Bruce Springsteen has hailed therapy as ''the talking cure'', as he says he's been ''committed'' to attending regular sessions.
Bruce Springsteen has hailed therapy as ''the talking cure''.
The 71-year-old music legend has revealed he attends regular therapy sessions to help keep his mental health in check, and has said staying ''committed'' to the ''process'' of therapy can make it a valuable tool to combat mental health problems.
He said: ''The talking cure - it works. But you've got to commit yourself to a process. And I was pretty good at doing that.''
Bruce also praised therapy for giving him the chance to ''investigate'' parts of his life that he ''didn't understand''.
Speaking to AARP magazine, he explained: ''I enjoyed the investigative examination of issues in my life that I didn't understand. I learned a lot and therefore was able to exploit what I had learned and turn it into a real life.''
The Boss' decision to speak out on mental health and therapy comes as he also recently addressed the topic of racial injustice in the United States following the death of George Floyd and the Black Lives Matter protests.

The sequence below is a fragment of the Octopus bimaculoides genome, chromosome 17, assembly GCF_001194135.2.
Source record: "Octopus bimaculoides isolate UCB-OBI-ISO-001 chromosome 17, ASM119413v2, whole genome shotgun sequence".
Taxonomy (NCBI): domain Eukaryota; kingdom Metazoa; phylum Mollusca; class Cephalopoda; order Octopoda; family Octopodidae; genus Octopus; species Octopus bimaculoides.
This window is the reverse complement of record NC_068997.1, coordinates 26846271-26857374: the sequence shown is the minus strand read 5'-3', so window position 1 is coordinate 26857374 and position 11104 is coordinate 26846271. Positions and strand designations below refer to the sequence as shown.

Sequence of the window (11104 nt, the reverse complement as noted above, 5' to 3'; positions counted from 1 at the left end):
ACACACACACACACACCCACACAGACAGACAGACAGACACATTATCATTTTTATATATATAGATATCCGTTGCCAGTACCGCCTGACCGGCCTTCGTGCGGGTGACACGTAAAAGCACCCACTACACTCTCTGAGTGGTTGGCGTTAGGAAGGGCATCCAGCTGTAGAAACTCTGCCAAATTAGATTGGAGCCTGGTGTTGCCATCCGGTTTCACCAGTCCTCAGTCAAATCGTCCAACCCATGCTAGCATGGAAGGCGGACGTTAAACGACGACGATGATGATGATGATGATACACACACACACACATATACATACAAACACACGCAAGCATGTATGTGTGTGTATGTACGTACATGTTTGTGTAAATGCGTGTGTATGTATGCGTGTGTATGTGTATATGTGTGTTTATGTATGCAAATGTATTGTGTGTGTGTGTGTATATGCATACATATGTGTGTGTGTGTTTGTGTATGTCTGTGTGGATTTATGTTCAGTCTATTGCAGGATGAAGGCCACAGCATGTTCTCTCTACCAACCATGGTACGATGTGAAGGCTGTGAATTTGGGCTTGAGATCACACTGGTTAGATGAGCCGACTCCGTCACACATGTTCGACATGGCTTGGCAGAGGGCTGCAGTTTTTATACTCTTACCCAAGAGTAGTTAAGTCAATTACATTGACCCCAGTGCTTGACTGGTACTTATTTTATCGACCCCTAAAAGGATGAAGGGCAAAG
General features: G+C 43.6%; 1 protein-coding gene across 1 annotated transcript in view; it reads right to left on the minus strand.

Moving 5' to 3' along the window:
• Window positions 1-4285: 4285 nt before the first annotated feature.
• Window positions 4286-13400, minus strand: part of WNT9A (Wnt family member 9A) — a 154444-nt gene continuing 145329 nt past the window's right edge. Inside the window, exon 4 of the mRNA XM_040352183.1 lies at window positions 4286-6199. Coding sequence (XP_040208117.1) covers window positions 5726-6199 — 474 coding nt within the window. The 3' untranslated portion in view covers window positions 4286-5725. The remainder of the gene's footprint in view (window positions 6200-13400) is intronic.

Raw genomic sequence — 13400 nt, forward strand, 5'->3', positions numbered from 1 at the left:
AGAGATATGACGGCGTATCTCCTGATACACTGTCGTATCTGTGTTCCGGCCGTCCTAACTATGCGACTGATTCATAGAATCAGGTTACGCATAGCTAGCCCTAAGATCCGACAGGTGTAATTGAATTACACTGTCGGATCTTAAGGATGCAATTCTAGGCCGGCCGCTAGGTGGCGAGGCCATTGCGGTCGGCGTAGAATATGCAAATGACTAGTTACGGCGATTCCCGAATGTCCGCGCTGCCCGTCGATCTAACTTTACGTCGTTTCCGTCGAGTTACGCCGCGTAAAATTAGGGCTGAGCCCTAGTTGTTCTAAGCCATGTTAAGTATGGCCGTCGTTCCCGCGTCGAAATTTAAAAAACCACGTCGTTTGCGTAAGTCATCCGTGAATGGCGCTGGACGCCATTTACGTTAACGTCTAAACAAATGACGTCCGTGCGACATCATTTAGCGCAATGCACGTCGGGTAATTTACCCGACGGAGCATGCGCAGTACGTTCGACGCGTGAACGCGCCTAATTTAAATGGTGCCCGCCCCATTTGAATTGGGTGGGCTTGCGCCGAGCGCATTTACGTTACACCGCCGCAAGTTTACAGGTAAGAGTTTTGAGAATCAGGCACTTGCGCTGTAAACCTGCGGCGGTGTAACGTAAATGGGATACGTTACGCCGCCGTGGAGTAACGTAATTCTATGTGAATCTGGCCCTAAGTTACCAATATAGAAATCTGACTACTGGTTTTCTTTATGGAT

Bruce said in June he believes America is still ''haunted'' by ''slavery'', and admitted he doesn't think there's an ''end in sight'' for injustice in the country.
He said at the time: ''We remain haunted, generation after generation, by our original sin of slavery.
''It remains the great unresolved issue of American society. The weight of its baggage gets heavier with each passing generation. As of this violent, chaotic week on the streets of America, there is no end in sight.''
The 'I'm On Fire' singer also called for a ''spiritual, moral and democratic awakening'' to overhaul American society.
He added: ''We have not cared for our house very well. There can be no standing peace without the justice owed to every American regardless of their race, colour or creed.
''We need systemic changes in our law enforcement departments and the political will of our national citizenry to once again move forward the kind of changes that will bring the ideals of the civil rights movement once again to life and into this moment.
''We have a choice between chaos or community, a spiritual, moral and democratic awakening or becoming a nation fallen to history as critical issues were refused or not addressed.
''Is our American system flexible enough to make, without violence, the humane, fundamental changes necessary for a just society?''
''The American story, our story, is in our hands and may God bless us all.
''Stay safe. Stay well. Stay strong. Until we meet again, stay involved. And go in peace.''
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